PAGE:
Fentanyl deaths spark call to test illegal drugs
Fears of fentanyl-laced marijuana sending fear-waves through drug users
Four recent overdoses involving Fentanyl are raising alarm bells that the substance is ending up in drugs as commonly used as marijuana.
"(We have reports) of people smoking something they picked up and ended up fully passing out and feeling like they literally shut right down," says Bob Hughes, executive director of the ASK Wellness society in Merritt, B.C., and a proponent of harm reduction.
Hughes believes the real crime lies in the lack of controls over illegal drugs. People are taking substances not knowing what is in them at all. He would like to see society push a "test before you ingest" agenda.
The problem is testing like that is not available yet.
- Fentanyl overdoses spike among recreational drug users in B.C.
- Hardy and Amelia Leighton's death due to fentanyl, other drugs, coroner says
"The tragedy is that we just sit back and wait for the toxicology results when somebody dies and we find out that they took fentanyl when they didn't realize that they did," Hughes.
Hughes applauds groups like Ankors, a non profit organization that operates a drug-testing tent at Shambhala Music festival to try to keep people safe. Volunteers say they have seen a drug, alled PMMA or paramethoxymethamphetamine, sold as MDMA that can cause users to overheat.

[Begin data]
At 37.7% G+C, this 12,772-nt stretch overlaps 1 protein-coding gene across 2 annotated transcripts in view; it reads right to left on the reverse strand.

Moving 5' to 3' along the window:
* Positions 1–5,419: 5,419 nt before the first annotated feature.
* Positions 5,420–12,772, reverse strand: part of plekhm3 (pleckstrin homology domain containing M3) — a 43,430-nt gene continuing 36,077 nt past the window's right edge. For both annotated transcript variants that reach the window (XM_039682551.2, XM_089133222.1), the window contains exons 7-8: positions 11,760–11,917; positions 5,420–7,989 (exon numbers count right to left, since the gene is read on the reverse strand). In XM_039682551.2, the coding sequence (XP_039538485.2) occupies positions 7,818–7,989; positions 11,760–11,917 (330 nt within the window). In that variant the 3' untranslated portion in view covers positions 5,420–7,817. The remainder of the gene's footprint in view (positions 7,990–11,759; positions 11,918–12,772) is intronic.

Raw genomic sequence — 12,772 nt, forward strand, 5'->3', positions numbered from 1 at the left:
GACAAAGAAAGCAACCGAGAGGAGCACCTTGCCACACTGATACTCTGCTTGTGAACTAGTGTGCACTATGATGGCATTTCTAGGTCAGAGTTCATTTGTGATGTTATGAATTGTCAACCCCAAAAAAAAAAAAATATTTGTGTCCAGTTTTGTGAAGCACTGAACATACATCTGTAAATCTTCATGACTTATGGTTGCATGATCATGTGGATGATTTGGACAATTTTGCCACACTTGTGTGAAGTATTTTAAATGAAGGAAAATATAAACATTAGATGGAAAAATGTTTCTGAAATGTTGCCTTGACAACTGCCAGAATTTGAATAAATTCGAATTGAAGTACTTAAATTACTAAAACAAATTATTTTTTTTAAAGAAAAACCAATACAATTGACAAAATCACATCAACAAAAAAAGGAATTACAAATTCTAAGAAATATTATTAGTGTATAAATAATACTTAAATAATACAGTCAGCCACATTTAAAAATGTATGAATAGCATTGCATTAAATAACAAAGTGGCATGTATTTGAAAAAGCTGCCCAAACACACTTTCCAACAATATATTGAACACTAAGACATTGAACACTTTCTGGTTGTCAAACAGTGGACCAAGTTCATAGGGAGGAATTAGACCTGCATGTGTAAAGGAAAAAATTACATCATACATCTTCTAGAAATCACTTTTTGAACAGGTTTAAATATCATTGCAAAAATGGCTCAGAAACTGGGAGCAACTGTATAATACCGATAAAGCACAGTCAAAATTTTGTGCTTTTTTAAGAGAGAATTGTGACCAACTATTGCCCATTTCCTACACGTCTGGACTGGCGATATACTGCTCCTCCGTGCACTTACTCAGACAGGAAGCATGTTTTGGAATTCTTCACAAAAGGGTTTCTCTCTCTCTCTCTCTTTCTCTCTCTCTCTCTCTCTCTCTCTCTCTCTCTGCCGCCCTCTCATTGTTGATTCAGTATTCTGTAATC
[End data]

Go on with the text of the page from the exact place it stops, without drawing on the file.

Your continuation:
In 2013 they disposed of 6.8 per cent of the drugs people asked to have tested, or 155 doses, because of concerns.
In 91 cases they could not determine what the substance was. 2014 figures are not yet available.
Tests for fentanyl are not commonly available outside of a lab, says Hughes.
Fentanyl can be prescribed by physicians to control extreme pain, but has also been showing up mixed in street drugs, including heroin, oxycodone and even marijuana, according to RCMP.
Fentanyl, has no smell or taste, so it can easily hide in another substance.
"What about a harm reduction tool such as testing to screen out some of these substances?" asked Hughes.
Hughes says hospitals can use spectrograms to detect fentanyl, and there could be tests developed.
"If you allow people to bring their substances and have them tested, it is clearly going to save lives."